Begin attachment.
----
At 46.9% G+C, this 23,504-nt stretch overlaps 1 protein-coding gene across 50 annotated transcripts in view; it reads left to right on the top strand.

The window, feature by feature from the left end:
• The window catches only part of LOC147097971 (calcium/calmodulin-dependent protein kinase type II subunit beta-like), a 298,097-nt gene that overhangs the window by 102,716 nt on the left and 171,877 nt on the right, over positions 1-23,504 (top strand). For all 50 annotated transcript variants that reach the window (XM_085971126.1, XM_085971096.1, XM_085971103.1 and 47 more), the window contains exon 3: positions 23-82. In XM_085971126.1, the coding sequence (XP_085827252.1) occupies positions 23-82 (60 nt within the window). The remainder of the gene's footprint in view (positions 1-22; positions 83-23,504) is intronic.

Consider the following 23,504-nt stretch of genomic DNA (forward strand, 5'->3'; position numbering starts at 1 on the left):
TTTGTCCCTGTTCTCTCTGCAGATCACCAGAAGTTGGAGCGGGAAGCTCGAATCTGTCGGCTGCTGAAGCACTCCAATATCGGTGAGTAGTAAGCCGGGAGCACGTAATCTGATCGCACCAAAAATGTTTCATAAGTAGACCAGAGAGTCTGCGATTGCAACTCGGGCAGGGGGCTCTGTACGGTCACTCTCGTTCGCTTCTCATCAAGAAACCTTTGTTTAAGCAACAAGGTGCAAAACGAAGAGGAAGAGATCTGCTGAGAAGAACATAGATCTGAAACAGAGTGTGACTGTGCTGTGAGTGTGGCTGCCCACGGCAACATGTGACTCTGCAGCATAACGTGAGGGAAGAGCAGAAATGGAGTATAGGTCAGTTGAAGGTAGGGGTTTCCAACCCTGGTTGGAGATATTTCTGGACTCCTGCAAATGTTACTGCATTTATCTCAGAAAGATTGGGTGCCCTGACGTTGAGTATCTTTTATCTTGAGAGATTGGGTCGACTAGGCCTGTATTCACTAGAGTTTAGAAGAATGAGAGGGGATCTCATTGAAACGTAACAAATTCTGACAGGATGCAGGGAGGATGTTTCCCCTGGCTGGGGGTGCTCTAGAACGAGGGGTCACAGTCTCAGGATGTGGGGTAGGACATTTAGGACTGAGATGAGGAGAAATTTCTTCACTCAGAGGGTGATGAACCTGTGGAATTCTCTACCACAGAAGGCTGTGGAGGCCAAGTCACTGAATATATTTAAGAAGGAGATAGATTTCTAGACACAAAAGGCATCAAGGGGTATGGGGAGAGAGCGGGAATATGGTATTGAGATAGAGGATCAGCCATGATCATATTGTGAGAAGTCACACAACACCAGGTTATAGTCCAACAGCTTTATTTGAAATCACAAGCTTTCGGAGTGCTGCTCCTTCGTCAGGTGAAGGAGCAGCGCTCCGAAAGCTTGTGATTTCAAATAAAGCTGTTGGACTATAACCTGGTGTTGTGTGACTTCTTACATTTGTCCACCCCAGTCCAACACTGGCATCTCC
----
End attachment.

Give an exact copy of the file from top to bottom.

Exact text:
At 46.9% G+C, this 23,504-nt stretch overlaps 1 protein-coding gene across 50 annotated transcripts in view; it reads left to right on the top strand.

The window, feature by feature from the left end:
• The window catches only part of LOC147097971 (calcium/calmodulin-dependent protein kinase type II subunit beta-like), a 298,097-nt gene that overhangs the window by 102,716 nt on the left and 171,877 nt on the right, over positions 1-23,504 (top strand). For all 50 annotated transcript variants that reach the window (XM_085971126.1, XM_085971096.1, XM_085971103.1 and 47 more), the window contains exon 3: positions 23-82. In XM_085971126.1, the coding sequence (XP_085827252.1) occupies positions 23-82 (60 nt within the window). The remainder of the gene's footprint in view (positions 1-22; positions 83-23,504) is intronic.

Consider the following 23,504-nt stretch of genomic DNA (forward strand, 5'->3'; position numbering starts at 1 on the left):
TTTGTCCCTGTTCTCTCTGCAGATCACCAGAAGTTGGAGCGGGAAGCTCGAATCTGTCGGCTGCTGAAGCACTCCAATATCGGTGAGTAGTAAGCCGGGAGCACGTAATCTGATCGCACCAAAAATGTTTCATAAGTAGACCAGAGAGTCTGCGATTGCAACTCGGGCAGGGGGCTCTGTACGGTCACTCTCGTTCGCTTCTCATCAAGAAACCTTTGTTTAAGCAACAAGGTGCAAAACGAAGAGGAAGAGATCTGCTGAGAAGAACATAGATCTGAAACAGAGTGTGACTGTGCTGTGAGTGTGGCTGCCCACGGCAACATGTGACTCTGCAGCATAACGTGAGGGAAGAGCAGAAATGGAGTATAGGTCAGTTGAAGGTAGGGGTTTCCAACCCTGGTTGGAGATATTTCTGGACTCCTGCAAATGTTACTGCATTTATCTCAGAAAGATTGGGTGCCCTGACGTTGAGTATCTTTTATCTTGAGAGATTGGGTCGACTAGGCCTGTATTCACTAGAGTTTAGAAGAATGAGAGGGGATCTCATTGAAACGTAACAAATTCTGACAGGATGCAGGGAGGATGTTTCCCCTGGCTGGGGGTGCTCTAGAACGAGGGGTCACAGTCTCAGGATGTGGGGTAGGACATTTAGGACTGAGATGAGGAGAAATTTCTTCACTCAGAGGGTGATGAACCTGTGGAATTCTCTACCACAGAAGGCTGTGGAGGCCAAGTCACTGAATATATTTAAGAAGGAGATAGATTTCTAGACACAAAAGGCATCAAGGGGTATGGGGAGAGAGCGGGAATATGGTATTGAGATAGAGGATCAGCCATGATCATATTGTGAGAAGTCACACAACACCAGGTTATAGTCCAACAGCTTTATTTGAAATCACAAGCTTTCGGAGTGCTGCTCCTTCGTCAGGTGAAGGAGCAGCGCTCCGAAAGCTTGTGATTTCAAATAAAGCTGTTGGACTATAACCTGGTGTTGTGTGACTTCTTACATTTGTCCACCCCAGTCCAACACTGGCATCTCC